How to Quiet the Mind

William Miller

I often parrot the words of the old Zen masters: “In meditation, we let thoughts come and go, but we don’t serve them tea.” The Zen tradition is full of killer proverbs. This follows its general ethos of simplicity and wit over complexity and seriousness. Letting thoughts come and go is easy in theory but often quite difficult in practice. Many of the thoughts that hold us back most are like old friends that we’ve been waiting to see.

Buddhism’s venerated Four Noble Truths tell us that suffering is caused by attachment. They don’t elaborate on the fact that, especially in modern times, most people find deep comfort in day-to-day suffering. We find more ease in suffering than we do in the overcoming of it. The more comfortable people are, the more they prefer the familiar to the unfamiliar. Familiar suffering and mediocrity thus become prioritized over unfamiliar peace and honesty! This is why people are filled with fear, guilt and shame.

When we first start sitting, we try letting our thoughts come and go, but we often let the worst hooligans stick around because they’re most familiar. “Ah, hello, drinking too much, it’s great to see you. Why don’t you stay for a while? Good day, violent anger, I was just thinking about you! Oh and look— another friend, self-loathing, how I missed having you around!”

Most people who start meditating do so after years of letting layers of delusion and nonsense pile up all around them. Escaping your conditioning is no easy task, especially since it’s painted on pretty thick these days. People think they can assume a new personality just by putting on new clothes or talking a different way. We live in extremely materialistic times; people falsely believe that appearances accurately reflect reality. As a result, most people cannot distinguish between their genuine motivations and those that have been pounded into them from constant engagement with culture online, in media and in social situations also informed by these inputs.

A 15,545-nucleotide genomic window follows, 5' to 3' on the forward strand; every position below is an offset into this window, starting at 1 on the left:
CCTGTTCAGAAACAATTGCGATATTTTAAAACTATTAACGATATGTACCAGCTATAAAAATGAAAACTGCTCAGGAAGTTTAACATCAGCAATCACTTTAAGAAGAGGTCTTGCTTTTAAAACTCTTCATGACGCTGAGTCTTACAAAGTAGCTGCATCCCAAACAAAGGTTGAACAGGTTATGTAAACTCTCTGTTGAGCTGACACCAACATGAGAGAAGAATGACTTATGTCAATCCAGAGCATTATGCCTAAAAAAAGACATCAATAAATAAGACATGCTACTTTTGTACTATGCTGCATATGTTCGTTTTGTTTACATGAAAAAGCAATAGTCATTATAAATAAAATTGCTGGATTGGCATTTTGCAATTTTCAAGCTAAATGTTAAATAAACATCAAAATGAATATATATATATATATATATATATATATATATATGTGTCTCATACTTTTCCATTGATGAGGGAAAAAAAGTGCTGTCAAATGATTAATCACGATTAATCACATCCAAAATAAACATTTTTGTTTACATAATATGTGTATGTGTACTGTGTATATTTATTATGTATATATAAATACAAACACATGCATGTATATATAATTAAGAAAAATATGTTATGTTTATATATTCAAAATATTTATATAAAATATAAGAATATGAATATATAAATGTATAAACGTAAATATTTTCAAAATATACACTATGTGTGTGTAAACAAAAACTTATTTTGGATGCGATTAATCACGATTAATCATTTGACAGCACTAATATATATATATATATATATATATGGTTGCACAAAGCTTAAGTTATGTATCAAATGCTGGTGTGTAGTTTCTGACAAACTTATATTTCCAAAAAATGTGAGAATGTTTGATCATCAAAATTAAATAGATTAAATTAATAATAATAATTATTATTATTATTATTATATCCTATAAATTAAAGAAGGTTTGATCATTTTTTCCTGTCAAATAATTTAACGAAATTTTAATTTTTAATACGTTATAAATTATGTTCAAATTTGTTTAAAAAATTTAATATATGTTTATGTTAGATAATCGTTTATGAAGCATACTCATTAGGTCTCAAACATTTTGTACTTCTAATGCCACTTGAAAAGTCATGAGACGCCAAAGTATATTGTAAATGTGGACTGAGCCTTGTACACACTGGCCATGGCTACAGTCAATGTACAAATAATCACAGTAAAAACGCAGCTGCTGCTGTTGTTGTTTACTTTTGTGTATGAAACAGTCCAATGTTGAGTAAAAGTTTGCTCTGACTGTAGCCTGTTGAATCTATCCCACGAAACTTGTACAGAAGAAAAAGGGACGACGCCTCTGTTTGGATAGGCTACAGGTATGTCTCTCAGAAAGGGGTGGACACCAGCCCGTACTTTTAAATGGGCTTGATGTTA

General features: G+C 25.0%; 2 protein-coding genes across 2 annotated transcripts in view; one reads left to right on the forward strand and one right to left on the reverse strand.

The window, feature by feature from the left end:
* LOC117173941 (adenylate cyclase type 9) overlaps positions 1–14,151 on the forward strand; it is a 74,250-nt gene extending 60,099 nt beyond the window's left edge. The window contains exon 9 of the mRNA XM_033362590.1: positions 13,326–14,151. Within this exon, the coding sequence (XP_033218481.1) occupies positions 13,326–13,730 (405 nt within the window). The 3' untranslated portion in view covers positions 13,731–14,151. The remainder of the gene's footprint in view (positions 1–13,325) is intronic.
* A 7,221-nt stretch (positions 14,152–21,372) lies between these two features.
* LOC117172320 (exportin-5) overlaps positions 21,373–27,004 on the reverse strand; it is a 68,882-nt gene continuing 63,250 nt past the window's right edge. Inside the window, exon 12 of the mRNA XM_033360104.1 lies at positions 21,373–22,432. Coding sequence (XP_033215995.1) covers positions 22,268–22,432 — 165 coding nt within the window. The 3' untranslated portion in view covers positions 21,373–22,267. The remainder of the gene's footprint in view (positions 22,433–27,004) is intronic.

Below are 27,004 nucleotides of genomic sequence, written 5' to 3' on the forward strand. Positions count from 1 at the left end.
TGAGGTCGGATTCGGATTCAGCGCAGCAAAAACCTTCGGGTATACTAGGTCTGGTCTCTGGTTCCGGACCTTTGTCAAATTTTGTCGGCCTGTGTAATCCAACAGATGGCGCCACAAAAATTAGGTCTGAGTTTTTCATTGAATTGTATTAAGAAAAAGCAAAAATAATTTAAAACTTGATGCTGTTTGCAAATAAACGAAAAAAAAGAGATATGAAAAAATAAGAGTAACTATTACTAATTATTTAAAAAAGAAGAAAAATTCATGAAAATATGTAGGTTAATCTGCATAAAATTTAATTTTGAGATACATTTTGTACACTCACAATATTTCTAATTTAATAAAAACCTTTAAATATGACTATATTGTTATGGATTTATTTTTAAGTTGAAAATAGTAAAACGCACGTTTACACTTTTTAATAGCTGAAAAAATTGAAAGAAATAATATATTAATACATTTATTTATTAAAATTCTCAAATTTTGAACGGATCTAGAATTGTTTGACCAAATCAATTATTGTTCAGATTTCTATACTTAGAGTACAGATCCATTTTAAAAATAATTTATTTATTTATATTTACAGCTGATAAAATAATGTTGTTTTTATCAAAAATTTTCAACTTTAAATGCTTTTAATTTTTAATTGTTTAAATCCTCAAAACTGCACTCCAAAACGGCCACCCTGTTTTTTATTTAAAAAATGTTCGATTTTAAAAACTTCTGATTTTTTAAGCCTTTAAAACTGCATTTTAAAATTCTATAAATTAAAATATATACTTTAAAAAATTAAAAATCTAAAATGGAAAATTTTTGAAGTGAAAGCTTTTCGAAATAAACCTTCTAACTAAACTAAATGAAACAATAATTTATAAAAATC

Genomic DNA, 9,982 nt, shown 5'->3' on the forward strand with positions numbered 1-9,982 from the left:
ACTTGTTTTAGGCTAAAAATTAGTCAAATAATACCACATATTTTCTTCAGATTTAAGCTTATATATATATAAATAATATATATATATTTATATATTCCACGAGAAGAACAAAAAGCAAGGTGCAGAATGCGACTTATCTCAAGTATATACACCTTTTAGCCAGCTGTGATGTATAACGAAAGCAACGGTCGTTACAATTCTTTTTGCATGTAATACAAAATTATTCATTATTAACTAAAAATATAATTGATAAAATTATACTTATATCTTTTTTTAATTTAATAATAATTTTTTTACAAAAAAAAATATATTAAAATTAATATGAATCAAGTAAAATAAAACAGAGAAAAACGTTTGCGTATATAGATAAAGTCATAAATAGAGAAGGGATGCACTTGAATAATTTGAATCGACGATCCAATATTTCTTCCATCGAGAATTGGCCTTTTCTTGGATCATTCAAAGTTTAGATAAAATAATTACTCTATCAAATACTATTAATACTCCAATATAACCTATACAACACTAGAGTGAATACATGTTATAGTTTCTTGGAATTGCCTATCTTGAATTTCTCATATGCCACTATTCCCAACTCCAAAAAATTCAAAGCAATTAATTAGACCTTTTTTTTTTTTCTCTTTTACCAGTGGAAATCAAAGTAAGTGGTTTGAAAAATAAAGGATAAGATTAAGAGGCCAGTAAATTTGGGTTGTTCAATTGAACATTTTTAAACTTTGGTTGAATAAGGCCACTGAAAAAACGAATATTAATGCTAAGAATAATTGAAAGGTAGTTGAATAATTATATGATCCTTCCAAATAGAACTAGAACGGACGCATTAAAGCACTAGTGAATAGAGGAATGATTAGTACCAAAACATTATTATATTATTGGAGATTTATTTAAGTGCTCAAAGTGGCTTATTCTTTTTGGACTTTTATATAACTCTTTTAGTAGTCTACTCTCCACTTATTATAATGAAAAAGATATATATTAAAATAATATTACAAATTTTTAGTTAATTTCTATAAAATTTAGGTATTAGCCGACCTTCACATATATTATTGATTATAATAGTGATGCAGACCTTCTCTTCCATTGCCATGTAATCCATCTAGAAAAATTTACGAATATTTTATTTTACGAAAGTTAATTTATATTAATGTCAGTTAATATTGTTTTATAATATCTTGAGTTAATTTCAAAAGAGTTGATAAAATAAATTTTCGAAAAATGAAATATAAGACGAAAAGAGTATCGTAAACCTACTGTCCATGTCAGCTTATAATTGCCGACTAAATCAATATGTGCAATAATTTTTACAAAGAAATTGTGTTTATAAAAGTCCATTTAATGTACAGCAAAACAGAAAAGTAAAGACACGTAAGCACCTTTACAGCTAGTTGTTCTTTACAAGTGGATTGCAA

Here’s where it’s easy to get overwhelmed. Starting a daily meditation practice seems daunting because, at first, it’s not always that comfortable. It’s the opposite of materialism— instead of faking and having a bunch of appearances to show for it, we do the real work and have nothing to show for it, because that’s the point.

On top of this, psychological stuff appears that you’d rather not deal with. The very impulse that makes materialism so easy for us makes the spiritual peace of meditation feel like a lot of work. Imagine a person sitting in front of you and calmly telling you everything that is inconsistent and delusional in your thinking, as well as everything beautiful and wonderful. Your mind does this to itself during meditation. It doesn’t castigate or loathe itself; it just puts all of its cards on the table. There’s no way to figure this out other than cutting out all the noise and reflecting. It’s why meditation “changes people’s lives”; it simply returns them to who they naturally are!

As such, we shouldn’t approach meditation as a bridge between us and a “better self”. You’re never becoming better; you are who you are. Get used to it. You can either reflect and settle into who you are (ie. make the most of it) or resist who you are and continue experiencing suffering, strange neuroses, and difficult relationships with others. Meditation is the most self-honest activity because, over time, we stop making judgments. We simply sit to sit. The true self emerges over time; it is the self that does not see itself as “becoming”. It is just “being”. It simply exists. In this mere existence, all of life’s concerns are resolved in the present moment.

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